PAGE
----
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Male bonding in the bush

February 6, 2015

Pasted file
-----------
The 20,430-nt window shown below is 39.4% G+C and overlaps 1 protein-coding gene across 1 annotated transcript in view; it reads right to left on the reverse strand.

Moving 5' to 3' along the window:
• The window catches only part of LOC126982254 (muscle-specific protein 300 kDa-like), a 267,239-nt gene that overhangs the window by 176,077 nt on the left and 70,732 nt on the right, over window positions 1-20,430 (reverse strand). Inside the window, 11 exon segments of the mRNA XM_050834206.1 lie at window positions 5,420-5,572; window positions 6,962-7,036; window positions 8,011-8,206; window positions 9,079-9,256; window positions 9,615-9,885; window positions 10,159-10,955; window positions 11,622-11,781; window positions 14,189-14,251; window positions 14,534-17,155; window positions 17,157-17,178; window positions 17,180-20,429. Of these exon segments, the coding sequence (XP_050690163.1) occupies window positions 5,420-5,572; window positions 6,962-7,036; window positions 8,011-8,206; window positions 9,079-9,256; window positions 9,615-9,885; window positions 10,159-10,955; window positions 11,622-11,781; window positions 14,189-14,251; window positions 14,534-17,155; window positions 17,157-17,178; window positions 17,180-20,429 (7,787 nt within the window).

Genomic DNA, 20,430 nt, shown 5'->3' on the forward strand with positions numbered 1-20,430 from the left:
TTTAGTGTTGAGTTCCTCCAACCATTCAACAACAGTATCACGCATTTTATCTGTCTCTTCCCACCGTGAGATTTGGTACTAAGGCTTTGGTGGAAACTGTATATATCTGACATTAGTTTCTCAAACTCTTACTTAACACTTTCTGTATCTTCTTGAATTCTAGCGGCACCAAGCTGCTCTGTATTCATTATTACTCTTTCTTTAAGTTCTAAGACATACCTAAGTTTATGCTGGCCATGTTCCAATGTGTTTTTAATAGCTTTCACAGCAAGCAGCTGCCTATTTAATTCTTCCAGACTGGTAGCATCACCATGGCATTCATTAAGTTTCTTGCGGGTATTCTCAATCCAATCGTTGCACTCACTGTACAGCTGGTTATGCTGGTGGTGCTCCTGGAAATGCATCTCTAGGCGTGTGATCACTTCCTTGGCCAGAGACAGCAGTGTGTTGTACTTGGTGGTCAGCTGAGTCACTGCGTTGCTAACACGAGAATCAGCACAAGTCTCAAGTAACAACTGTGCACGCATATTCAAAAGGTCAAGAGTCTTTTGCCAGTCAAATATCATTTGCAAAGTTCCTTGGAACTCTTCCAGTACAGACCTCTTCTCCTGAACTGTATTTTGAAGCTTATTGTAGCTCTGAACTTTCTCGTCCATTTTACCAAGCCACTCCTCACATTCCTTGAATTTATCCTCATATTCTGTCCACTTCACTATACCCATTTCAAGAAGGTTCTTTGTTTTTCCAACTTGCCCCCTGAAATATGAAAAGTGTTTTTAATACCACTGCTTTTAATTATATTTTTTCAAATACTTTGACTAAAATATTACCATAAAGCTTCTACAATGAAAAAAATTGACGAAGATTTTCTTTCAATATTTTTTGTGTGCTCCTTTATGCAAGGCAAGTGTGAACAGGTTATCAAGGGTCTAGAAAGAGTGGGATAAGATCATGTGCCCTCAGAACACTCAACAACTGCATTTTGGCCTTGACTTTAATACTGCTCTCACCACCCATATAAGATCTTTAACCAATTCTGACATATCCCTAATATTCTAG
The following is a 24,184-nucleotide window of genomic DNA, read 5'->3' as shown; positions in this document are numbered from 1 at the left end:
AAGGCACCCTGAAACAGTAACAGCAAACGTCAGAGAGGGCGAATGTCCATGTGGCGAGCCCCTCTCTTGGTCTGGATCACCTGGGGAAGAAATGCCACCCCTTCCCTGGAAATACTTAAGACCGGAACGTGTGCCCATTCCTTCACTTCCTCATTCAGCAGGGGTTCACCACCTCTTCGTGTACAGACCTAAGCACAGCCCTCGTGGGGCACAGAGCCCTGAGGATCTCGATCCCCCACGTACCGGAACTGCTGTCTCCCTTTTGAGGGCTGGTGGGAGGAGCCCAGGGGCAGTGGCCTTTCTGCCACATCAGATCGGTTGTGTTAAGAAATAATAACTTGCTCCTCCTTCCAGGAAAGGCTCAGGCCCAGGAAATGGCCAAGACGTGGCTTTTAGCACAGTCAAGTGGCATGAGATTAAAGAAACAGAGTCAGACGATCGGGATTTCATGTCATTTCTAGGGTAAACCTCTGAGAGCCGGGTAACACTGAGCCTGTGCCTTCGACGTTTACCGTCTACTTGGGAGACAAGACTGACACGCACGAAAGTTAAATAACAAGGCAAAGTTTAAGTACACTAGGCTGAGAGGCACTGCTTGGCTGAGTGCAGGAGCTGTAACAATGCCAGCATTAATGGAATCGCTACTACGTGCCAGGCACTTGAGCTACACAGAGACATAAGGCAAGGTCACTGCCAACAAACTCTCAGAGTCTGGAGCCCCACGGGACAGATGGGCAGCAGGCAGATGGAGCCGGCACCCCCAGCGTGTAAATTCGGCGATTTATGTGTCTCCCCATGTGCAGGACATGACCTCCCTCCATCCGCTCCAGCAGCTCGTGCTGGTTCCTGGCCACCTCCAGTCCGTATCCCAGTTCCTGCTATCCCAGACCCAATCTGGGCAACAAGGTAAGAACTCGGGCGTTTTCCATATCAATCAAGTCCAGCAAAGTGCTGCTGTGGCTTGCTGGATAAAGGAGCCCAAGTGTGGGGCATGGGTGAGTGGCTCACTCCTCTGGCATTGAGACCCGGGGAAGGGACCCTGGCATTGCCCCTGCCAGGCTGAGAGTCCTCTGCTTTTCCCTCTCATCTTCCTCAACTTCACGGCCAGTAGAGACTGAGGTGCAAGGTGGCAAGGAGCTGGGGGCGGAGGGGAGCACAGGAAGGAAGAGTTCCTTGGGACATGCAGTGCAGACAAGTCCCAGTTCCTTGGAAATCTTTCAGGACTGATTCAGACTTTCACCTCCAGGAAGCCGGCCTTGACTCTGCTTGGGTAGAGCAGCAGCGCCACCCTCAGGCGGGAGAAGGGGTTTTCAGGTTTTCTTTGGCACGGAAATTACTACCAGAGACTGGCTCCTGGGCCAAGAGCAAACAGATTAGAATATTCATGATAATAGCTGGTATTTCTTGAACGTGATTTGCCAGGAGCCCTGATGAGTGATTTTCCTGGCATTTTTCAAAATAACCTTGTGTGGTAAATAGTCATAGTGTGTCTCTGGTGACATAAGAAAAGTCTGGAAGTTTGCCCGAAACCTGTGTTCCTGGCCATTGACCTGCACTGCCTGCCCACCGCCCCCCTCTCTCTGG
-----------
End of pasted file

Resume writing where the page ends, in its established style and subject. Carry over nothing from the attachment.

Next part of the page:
Whereas human males may resort to sweat lodges, fishing trips or men’s sheds to find gender-biased comfort and support, for one of our native bees the blokes simply find a branch and huddle. DSCN5777Nomia bees (Nomia sp), which featured in a previous post, belong to the halictid family of burrowing bees. They do sting but are not easily provoked. The female bees nest in the ground or in rotten wood, either by themselves or in a communal nest with other females, where they look after their own young and help guard the nest. The nests can be reusable. The females are much hairier than the males as they need to carry pollen to feed the young. The males do not nest. At the end of each day they will group together on a grass stem or branch. Pictured is a group of male Green and Gold Nomia Bees (Lipotriches australica) found on a Silver Wattle (Acacia dealbata) branch. During the day the bees leave this resting place only to return at dusk. Sort of like a plein air YMCA.

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